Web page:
I was invited to speak at the WISP Virtual Summit on the topic, “Designing your network for scalable growth.” So, I did like any great leader in my position does – I asked my wife what I should talk about.
“Well, you make a plan.” — Sarah Potter.
She’s so dead-on there, I can’t improve it. End of the story, let’s go home… right? It’s this simple but making the plan is still a challenge.
Start with a Business Plan
I really love Jeff Walker’s book Launch. Well, the obnoxiously long name is actually Launch: An Internet Millionaire’s Secret Formula to Sell Almost Anything Online, Build a Business You Love, and Live the Life of Your Dreams. This book isn’t about launching ISP services in a new market specifically, but the value of rapid and successful launches can’t be understated if you’re interested in scaling network growth.
The main word of wisdom that stuck with me from this book was knowing your market. Include your customers in creating your solutions as you make them. According to Walker, a “Launch” is a marketing strategy of engaging your customers as part of your planning and deployment. It seems like a simple concept, but here’s the twist – customers come as you create your WISP service instead of the old “make it and they will come approach.”
So how does a launch fit with a business plan, you might ask? Keep your business plan simple. Know your core values, your core focus, your marketing strategy, your 1-, 3-, and 5-year goals. If you don’t recognize this, then pick up the book Traction: Get a Grip on Your Business by Geno Wickman. I more than commend this book, it’s a must-read, and/or listen to it on Audible. With a simple and clear business plan, you can engage your market and tailor your services to your customers’ needs, specifically. Every healthy relationship is based on expectations being met and customer relationships are no exception.
Your investment goes a lot further with a well-executed launch strategy. To quote our CEO, Todd Grannis, “Gross is Vanity, Profit is Sanity and Cash is Reality”. So my first and foremost recommendation when creating a plan is to minimize your time to market and maximize your ratio of inbound to outbound cashflow. The combination of knowing your customers and engaging with them is a powerful component of a successful business.
Engineer Your Plan
You can map your physical deployment with tools like LinkPlanner free from Cambium Networks. Also, free for Visp customers is our mapping system which includes “what-if” scenario creation which can help you strike the balance between making commitments you can’t keep and waiting to get customer engagement until after you’ve deployed. However, be sure that the RF planning tool you use has clutter data because lots of commonly used systems don’t.
Plan your site and subscriber hardware, your backhauls and redundancies. Know what you will do when a site loses power. What will you do when the primary backhaul or other site equipment has issues? This means thinking carefully and systematically about capacity and redundancies.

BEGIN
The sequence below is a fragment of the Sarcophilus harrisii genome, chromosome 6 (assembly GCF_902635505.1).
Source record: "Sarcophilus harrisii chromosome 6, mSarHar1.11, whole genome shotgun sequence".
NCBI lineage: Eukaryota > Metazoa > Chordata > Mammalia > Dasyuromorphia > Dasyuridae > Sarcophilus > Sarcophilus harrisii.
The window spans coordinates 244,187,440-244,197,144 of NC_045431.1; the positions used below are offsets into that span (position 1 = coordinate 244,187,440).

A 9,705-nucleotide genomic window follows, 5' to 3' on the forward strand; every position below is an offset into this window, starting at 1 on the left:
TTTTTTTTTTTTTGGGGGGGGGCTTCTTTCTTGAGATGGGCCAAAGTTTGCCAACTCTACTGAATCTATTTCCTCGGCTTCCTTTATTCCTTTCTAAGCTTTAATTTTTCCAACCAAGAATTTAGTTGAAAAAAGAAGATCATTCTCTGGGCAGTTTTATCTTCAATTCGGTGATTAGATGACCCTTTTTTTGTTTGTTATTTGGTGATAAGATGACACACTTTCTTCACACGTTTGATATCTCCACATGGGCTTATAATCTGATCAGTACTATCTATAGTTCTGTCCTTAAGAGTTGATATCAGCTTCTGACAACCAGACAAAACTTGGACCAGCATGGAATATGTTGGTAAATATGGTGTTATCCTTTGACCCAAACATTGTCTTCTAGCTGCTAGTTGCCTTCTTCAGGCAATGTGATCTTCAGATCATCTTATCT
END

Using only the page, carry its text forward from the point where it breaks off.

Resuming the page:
If you’re already a WISP and you’re expanding, here’s a pop-quiz about your fourth pop site.
- What’s its peak daily throughput?
- What’s its maximum capacity?
- What’s its backup internet path capacity?
- What’s its site margin?
- What’s its runtime if power is cut right now?
- What’s its runtime if you can deploy your generator?
Work out Your Processes
Plan your support processes. You not only need a starting place, but you also need to plan on how to do more with less each time you take a step. I’m referring to planning your growth process. Again, I can recommend the Traction book which has a focus on getting the right people on your team, tracking the right data, improving your business weekly and quarterly. To scale it’s critical that you engage a whole team efficiently.
As you begin, your processes will be unpredictable, poorly controlled and reactive which is characteristic of a level 1 company according to the Capability Maturity Model Integration. Many companies stay small because they stay at this level. The second level is the “managed” level. Get there as soon as you can. You’ve arrived when your processes are planned, documented, performed, monitored and controlled at the project level. You’re not done, however, you can still have clear standards, procedures, tools and become proactive. Level 3 (Defined) companies are well defined and have proactive processes.
At this point, your processes are truly defined but there are still two more levels. When you can accomplish these, call +1 541-955-6900 to chat with a Success Engineer or ask for me. and I’ll give you the rest of the secrets. I say this to tease interest a bit but mostly it’s because you lose if you try to skip to the end. You can’t proceed to the next steps when you haven’t mastered the previous steps… things break down and fall through the cracks or don’t work in the first place.
Final thoughts on designing your network
So dig in. Many WISP’s haven’t achieved level 3 and they have 5,000 subs. However, if you make it to level 5 then nobody will be able to stop you from acquiring tens of thousands of subscribers.
Here is the funny thing, I gathered these notes to speak at an event on a topic I had spoken on before. I didn’t ask my wife last time and I spoke about the only ways to grow. I think this content may have been better, but this time the talk was ‘reloaded,’ meaning we used the same content and had a new Q&A. So, I get to share this with you now. I hope it brings you at least one big thing that changes your life.
To your success,
Client Advocate/Product Owner My passion is WISP development. For two decades I’ve been increasingly engaged in helping more WISPs reach higher levels of success. I began with network administration, engineering, software development and now also drive the conceptual and technical integrity of one of the industries leading billing and automation systems.